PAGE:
"It is a good thing (is useful) if we (our arrival is) are preceded by terror-reports that we are exterminating Jewry ... About the Jews too, I had to remain inactive for a long time."

69. The Plaintiff by changing the tense of the sentence, "About the Jews too ...", falsely made it appear that Hitler was not at that time, pursuing an active policy against the Jews, when the sentence, as properly translated made it clear that the contrary was true;

70. Further, by adding the words "plan" and "public rumour", the Plaintiff completely distorted the meaning of the sentence "It is a good thing (is useful) if our actions are preceded by terror-reports that we are exterminating Jewry". Hitler did not say that the extermination was a rumour, let alone an incorrect rumour as the Plaintiff implied; nor did Hitler speak of a plan, but of the fact that Jews were being exterminated (by that time at least half a million Jews had been shot and buried in the Baltics and Byelorussia);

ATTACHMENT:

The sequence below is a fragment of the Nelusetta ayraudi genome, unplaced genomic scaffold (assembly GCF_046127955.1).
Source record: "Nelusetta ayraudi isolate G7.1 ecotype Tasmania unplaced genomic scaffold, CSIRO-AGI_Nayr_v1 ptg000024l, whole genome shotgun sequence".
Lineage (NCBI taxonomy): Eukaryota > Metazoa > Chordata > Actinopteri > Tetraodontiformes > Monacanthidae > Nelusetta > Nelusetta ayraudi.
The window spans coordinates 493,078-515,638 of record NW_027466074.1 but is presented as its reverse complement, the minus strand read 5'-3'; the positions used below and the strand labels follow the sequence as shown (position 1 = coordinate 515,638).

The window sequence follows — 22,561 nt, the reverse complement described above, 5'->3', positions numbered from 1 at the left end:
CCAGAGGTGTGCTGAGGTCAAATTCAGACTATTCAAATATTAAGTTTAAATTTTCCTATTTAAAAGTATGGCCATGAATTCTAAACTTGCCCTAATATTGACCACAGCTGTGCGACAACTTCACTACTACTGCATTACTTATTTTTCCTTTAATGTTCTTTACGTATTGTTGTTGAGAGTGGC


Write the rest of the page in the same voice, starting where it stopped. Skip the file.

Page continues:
71. Moreover, the sentence, "There's no point in adding to one's difficulties at a time like this", in its context, plainly referred to Hitler's decision to postpone his "settling of accounts" with Bishop Galen and the Vatican, not (as the Plaintiff falsely suggested), to any postponement by Hitler of an active policy against the Jews.

72, As further evidence of Hitler's innocence, the Plaintiff maintained (at p.851), that Ribbentrop, writing about Hitler from his cell in Nuremberg, exonerated Hitler of any responsibility for the extermination of the Jews. The Plaintiff quoted Ribbentrop as follows: "How things came to the destruction of the Jews, I just don't know ... But that he [Hitler] ordered it, I refuse to believe, because such an act would be wholly incompatible with the picture I always had of him".

The Plaintiff however, omitted the second part of Ribbentrop's text which read: "On the other hand, judging from Hitler's last will, one must suppose that he at least knew about it, if, in his fanaticism against the Jews, he didn't also order it.".